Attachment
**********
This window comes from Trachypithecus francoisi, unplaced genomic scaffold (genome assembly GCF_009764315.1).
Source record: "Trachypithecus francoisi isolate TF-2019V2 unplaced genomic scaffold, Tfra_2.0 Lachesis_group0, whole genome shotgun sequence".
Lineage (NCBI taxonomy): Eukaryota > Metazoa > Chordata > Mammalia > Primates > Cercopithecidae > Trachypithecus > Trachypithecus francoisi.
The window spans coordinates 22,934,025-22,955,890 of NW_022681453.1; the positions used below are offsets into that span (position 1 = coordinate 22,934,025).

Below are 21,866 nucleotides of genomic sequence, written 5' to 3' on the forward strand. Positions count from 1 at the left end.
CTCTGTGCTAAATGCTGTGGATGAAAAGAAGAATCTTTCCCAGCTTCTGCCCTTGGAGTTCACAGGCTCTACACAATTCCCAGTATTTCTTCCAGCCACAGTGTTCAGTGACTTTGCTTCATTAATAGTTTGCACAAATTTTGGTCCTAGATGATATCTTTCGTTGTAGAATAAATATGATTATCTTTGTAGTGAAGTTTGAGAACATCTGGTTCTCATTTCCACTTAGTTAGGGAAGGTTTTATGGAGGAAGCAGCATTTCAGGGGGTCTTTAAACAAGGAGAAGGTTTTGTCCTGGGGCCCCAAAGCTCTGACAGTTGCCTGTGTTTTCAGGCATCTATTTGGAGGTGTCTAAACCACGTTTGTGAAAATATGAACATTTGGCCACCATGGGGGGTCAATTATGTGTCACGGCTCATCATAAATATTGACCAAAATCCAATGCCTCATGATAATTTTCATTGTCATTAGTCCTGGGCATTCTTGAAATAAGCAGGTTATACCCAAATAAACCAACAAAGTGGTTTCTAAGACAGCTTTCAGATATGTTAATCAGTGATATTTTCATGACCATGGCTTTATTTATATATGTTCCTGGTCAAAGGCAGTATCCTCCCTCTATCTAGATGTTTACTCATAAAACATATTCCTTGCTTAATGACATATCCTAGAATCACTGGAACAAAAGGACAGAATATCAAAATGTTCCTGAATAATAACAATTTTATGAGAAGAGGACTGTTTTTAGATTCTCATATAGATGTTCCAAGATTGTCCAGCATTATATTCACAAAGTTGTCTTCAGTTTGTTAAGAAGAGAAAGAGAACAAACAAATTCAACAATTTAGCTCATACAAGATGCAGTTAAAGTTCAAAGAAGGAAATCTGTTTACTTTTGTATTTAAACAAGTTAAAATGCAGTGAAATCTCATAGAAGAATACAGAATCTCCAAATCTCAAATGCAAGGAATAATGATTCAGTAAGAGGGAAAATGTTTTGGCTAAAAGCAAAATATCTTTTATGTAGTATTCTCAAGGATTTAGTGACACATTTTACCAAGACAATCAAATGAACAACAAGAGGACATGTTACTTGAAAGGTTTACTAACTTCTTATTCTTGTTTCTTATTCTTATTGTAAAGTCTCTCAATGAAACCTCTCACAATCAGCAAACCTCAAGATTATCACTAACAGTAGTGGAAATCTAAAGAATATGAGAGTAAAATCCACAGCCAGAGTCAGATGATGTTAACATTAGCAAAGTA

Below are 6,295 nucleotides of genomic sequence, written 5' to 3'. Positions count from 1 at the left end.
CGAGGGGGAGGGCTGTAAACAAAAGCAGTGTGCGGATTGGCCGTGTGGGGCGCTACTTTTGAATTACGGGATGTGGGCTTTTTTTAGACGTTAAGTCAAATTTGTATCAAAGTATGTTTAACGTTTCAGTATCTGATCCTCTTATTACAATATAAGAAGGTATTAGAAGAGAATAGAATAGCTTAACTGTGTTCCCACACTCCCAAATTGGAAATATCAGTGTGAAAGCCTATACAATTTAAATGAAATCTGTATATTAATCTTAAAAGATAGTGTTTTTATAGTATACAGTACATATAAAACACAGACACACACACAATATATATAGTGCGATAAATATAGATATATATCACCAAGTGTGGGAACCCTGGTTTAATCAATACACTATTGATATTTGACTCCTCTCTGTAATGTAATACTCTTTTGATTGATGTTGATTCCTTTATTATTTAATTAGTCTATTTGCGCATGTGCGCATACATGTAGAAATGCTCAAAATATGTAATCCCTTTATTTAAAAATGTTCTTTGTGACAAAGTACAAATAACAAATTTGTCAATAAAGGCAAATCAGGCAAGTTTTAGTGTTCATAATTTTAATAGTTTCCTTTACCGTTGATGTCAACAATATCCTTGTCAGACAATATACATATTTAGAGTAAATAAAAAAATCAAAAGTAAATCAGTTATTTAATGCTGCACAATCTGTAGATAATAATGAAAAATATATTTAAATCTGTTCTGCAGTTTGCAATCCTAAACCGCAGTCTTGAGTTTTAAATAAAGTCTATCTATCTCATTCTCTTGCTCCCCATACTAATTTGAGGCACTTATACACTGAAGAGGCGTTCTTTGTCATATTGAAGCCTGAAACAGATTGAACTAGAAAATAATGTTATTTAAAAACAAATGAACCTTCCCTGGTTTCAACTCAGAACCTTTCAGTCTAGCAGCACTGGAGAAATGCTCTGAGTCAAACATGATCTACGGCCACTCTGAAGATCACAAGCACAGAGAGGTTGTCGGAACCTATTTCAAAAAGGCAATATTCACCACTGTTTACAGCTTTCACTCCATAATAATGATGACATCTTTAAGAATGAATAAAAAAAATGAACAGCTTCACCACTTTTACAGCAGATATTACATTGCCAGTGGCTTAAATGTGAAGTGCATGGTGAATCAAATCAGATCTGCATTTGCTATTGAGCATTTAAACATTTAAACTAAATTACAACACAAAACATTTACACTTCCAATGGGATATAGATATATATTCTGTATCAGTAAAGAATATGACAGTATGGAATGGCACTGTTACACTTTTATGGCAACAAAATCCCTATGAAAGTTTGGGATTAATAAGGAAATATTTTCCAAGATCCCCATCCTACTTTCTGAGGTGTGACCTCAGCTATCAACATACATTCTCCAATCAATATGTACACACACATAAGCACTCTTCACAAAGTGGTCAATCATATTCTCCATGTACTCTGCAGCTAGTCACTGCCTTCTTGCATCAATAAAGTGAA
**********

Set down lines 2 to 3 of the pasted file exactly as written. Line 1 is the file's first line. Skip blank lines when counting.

Source record: "Trachypithecus francoisi isolate TF-2019V2 unplaced genomic scaffold, Tfra_2.0 Lachesis_group0, whole genome shotgun sequence".
Lineage (NCBI taxonomy): Eukaryota > Metazoa > Chordata > Mammalia > Primates > Cercopithecidae > Trachypithecus > Trachypithecus francoisi.